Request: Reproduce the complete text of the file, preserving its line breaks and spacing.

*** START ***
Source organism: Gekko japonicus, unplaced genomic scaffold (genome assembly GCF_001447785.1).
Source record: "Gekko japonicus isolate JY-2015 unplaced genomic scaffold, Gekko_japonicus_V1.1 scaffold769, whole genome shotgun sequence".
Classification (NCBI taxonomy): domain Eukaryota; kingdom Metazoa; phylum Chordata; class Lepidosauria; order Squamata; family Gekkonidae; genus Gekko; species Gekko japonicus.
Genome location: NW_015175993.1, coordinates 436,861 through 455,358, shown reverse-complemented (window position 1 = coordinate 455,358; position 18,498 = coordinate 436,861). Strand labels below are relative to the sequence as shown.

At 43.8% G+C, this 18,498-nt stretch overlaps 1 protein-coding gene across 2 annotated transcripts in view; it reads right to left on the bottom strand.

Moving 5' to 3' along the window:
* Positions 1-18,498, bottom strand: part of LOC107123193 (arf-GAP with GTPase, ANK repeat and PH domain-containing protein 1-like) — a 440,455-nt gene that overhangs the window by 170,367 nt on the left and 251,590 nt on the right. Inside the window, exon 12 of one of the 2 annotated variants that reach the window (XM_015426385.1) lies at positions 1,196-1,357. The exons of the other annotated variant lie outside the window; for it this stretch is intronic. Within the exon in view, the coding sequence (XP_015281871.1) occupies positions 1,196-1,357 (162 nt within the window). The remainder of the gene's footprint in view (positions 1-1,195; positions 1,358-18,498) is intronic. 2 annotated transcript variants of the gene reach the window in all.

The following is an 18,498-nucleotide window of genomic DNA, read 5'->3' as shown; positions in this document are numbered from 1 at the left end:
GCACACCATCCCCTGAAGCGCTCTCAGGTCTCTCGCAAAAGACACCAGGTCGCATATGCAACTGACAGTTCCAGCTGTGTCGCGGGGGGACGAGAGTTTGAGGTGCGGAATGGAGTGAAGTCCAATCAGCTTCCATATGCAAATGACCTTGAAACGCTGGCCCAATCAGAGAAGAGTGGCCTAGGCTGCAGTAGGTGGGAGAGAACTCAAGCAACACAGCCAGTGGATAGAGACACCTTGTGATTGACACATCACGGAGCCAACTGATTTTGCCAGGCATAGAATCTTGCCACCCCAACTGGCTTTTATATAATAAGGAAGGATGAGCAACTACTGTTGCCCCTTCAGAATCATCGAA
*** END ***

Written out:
Source organism: Gekko japonicus, unplaced genomic scaffold (genome assembly GCF_001447785.1).
Source record: "Gekko japonicus isolate JY-2015 unplaced genomic scaffold, Gekko_japonicus_V1.1 scaffold769, whole genome shotgun sequence".
Classification (NCBI taxonomy): domain Eukaryota; kingdom Metazoa; phylum Chordata; class Lepidosauria; order Squamata; family Gekkonidae; genus Gekko; species Gekko japonicus.
Genome location: NW_015175993.1, coordinates 436,861 through 455,358, shown reverse-complemented (window position 1 = coordinate 455,358; position 18,498 = coordinate 436,861). Strand labels below are relative to the sequence as shown.

At 43.8% G+C, this 18,498-nt stretch overlaps 1 protein-coding gene across 2 annotated transcripts in view; it reads right to left on the bottom strand.

Moving 5' to 3' along the window:
* Positions 1-18,498, bottom strand: part of LOC107123193 (arf-GAP with GTPase, ANK repeat and PH domain-containing protein 1-like) — a 440,455-nt gene that overhangs the window by 170,367 nt on the left and 251,590 nt on the right. Inside the window, exon 12 of one of the 2 annotated variants that reach the window (XM_015426385.1) lies at positions 1,196-1,357. The exons of the other annotated variant lie outside the window; for it this stretch is intronic. Within the exon in view, the coding sequence (XP_015281871.1) occupies positions 1,196-1,357 (162 nt within the window). The remainder of the gene's footprint in view (positions 1-1,195; positions 1,358-18,498) is intronic. 2 annotated transcript variants of the gene reach the window in all.

The following is an 18,498-nucleotide window of genomic DNA, read 5'->3' as shown; positions in this document are numbered from 1 at the left end:
GCACACCATCCCCTGAAGCGCTCTCAGGTCTCTCGCAAAAGACACCAGGTCGCATATGCAACTGACAGTTCCAGCTGTGTCGCGGGGGGACGAGAGTTTGAGGTGCGGAATGGAGTGAAGTCCAATCAGCTTCCATATGCAAATGACCTTGAAACGCTGGCCCAATCAGAGAAGAGTGGCCTAGGCTGCAGTAGGTGGGAGAGAACTCAAGCAACACAGCCAGTGGATAGAGACACCTTGTGATTGACACATCACGGAGCCAACTGATTTTGCCAGGCATAGAATCTTGCCACCCCAACTGGCTTTTATATAATAAGGAAGGATGAGCAACTACTGTTGCCCCTTCAGAATCATCGAA